The Complainant is Sony Kabushiki Kaisha, t/a Sony Corporation (“Sony”) of Tokyo, Japan, represented by Arnold & Porter, United Kingdom.
The Respondent is Damian Macafee/QTK Internet/Name Proxy/ Private Registration of London, United Kingdom.
The disputed domain name <walkman.net> is registered with UK2 Group Ltd.
The Complaint was filed with the WIPO Arbitration and Mediation Center (the “Center”) on August 25, 2009. On August 25, 2009, the Center transmitted by email to UK2 Group Ltd. a request for registrar verification in connection with the disputed domain name. On August 26, 2009, UK2 Group Ltd. transmitted by email to the Center its verification response confirming that the Respondent is listed as the registrant and providing the contact details. On August 31, 2009, the Center notified UK2 Group Ltd that the registrant information had changed from Damian Macafee to J Van Johns, advising that a domain name registration may not be transferred during a pending administrative proceeding, and asking that UK2 Group Ltd. restore the registrant details as set forth in the Registrar verification after verifying the accuracy of the information contained in the initial Registrar verification. On September 1, 2009, UK2 Group Ltd confirmed to the Center that the WhoIs information was changed back to Damian Macafee and that the domain name was on Registrar lock. The Center verified that the Complaint satisfied the formal requirements of the Uniform Domain Name Dispute Resolution Policy (the “Policy” or “UDRP”), the Rules for Uniform Domain Name Dispute Resolution Policy (the “Rules”), and the WIPO Supplemental Rules for Uniform Domain Name Dispute Resolution Policy (the “Supplemental Rules”).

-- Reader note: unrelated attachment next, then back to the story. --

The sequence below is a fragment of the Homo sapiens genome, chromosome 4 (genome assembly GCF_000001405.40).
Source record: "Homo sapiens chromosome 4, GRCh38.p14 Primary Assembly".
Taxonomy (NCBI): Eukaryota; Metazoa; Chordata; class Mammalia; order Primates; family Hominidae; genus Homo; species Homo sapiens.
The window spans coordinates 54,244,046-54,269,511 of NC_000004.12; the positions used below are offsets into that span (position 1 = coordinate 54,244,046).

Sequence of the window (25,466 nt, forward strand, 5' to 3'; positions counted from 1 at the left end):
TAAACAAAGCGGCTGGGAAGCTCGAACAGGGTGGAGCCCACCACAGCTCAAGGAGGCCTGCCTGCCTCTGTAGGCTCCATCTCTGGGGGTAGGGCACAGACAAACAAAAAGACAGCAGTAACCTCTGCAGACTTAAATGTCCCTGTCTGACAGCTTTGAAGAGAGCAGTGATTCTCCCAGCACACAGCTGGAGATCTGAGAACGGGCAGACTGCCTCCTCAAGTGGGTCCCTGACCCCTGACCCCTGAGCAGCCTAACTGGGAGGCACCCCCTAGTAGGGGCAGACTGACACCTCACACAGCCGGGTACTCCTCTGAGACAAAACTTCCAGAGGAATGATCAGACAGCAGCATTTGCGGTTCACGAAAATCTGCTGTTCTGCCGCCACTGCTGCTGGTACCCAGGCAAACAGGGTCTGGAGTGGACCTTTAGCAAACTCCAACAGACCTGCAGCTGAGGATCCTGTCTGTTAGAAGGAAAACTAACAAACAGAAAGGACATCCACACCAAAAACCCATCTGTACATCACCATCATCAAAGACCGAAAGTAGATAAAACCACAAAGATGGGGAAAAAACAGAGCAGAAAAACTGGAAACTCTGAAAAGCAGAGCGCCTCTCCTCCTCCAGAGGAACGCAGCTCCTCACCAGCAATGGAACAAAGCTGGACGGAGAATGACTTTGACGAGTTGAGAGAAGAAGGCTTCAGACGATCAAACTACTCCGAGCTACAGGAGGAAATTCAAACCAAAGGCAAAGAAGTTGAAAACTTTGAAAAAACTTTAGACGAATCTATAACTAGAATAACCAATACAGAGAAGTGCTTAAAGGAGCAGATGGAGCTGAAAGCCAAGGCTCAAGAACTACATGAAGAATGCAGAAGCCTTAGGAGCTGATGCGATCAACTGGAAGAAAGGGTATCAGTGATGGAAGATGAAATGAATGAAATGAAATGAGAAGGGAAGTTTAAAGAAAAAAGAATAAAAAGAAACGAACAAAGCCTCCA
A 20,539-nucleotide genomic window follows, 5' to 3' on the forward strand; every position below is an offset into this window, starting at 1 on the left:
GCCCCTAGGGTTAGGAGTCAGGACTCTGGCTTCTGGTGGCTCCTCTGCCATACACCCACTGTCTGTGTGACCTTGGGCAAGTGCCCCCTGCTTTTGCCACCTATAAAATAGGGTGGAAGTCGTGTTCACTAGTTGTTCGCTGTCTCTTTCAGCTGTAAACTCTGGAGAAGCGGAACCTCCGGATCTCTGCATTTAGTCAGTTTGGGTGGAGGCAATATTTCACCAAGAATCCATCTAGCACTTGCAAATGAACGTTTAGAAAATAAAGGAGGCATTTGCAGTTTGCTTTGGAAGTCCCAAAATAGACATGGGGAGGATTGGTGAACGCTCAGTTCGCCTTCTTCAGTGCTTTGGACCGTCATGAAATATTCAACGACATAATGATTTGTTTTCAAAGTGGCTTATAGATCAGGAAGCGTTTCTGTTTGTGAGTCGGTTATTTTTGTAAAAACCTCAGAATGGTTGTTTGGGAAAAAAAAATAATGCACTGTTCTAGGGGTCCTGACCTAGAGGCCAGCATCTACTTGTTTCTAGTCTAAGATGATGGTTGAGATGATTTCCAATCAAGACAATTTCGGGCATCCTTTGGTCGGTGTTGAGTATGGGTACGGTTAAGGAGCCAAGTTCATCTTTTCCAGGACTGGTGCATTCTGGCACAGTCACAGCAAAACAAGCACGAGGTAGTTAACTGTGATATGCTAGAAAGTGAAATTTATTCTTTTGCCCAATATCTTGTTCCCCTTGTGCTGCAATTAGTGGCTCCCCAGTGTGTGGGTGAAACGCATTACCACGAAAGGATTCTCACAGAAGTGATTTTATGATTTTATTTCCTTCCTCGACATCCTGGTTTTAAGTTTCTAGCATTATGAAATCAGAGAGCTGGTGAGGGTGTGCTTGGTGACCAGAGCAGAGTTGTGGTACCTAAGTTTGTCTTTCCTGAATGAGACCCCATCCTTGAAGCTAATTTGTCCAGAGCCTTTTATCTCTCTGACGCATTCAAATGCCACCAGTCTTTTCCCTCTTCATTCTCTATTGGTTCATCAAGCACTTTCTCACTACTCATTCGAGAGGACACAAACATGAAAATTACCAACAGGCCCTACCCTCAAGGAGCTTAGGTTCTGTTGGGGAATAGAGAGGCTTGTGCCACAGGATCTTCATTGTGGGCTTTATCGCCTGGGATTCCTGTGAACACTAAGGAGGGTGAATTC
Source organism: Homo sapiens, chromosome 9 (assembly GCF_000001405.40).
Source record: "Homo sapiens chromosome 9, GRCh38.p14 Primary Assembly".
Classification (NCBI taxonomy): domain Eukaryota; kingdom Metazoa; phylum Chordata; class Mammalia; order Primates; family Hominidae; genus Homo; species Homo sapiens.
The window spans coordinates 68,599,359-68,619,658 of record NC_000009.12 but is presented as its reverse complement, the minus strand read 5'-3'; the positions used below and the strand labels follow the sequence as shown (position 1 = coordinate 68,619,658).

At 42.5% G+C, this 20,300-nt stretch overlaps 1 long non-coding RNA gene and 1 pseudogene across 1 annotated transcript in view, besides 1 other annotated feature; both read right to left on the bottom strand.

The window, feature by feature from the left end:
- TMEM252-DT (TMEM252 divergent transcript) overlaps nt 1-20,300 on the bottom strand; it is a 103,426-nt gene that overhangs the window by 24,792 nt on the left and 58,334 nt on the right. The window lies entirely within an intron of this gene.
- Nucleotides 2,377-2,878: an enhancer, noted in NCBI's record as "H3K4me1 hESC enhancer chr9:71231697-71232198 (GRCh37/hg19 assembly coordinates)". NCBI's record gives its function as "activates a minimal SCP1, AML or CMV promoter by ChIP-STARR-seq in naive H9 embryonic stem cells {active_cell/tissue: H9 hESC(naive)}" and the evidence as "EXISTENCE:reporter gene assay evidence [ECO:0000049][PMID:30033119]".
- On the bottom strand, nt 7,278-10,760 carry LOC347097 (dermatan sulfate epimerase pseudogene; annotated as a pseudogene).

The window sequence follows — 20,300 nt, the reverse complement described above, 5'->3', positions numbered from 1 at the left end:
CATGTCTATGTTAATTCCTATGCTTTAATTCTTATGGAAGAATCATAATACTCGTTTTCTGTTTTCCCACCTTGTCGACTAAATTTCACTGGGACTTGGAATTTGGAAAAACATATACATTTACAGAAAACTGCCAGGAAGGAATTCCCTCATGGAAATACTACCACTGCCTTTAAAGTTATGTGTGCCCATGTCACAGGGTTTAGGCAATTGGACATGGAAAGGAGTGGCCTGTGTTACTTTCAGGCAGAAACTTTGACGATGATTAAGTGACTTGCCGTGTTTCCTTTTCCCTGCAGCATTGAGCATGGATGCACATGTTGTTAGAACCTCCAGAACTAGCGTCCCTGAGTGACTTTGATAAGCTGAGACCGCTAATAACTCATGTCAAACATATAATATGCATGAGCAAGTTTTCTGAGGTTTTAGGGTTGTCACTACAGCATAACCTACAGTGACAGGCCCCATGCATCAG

In accordance with the Rules, paragraphs 2(a) and 4(a), the Center formally notified the Respondent of the Complaint, and the proceedings commenced on September 1, 2009. In accordance with the Rules, paragraph 5(a), the due date for Response was September 21, 2009. The Respondent did not submit any response. Accordingly, the Center notified the Respondent's default on September 22, 2009.
The Center appointed Lawrence K. Nodine as the sole panelist in this matter on September 25, 2009. The Panel finds that it was properly constituted. The Panel has submitted the Statement of Acceptance and Declaration of Impartiality and Independence, as required by the Center to ensure compliance with the Rules, paragraph 7.
Complainant Sony owns numerous current trademark registrations in the United Kingdom (“UK”) and in the European Community for the WALKMAN trademark including, but not limited to, the following:
(1) Registration No. 1,482,699 for WALKMAN in Class 9 and registered January 22, 1993;
(2) Registration No. 1,499,222 for MD WALKMAN in Class 9 registered May 27, 1994;
(3) Registration No. 1,499,227 for MINIDISC WALKMAN in Class 9 registered May 13, 1994.
Respondent registered the <walkman.net> domain name on November 20, 2000.
Complainant through its domain name holding services owns the domain name <walkman.com> which was registered on July 29, 1999.
With respect to paragraph 4(a)(i) of the Policy, Complainant alleges that:
Complainant has used the WALKMAN trademark since 1979 on its electronic goods.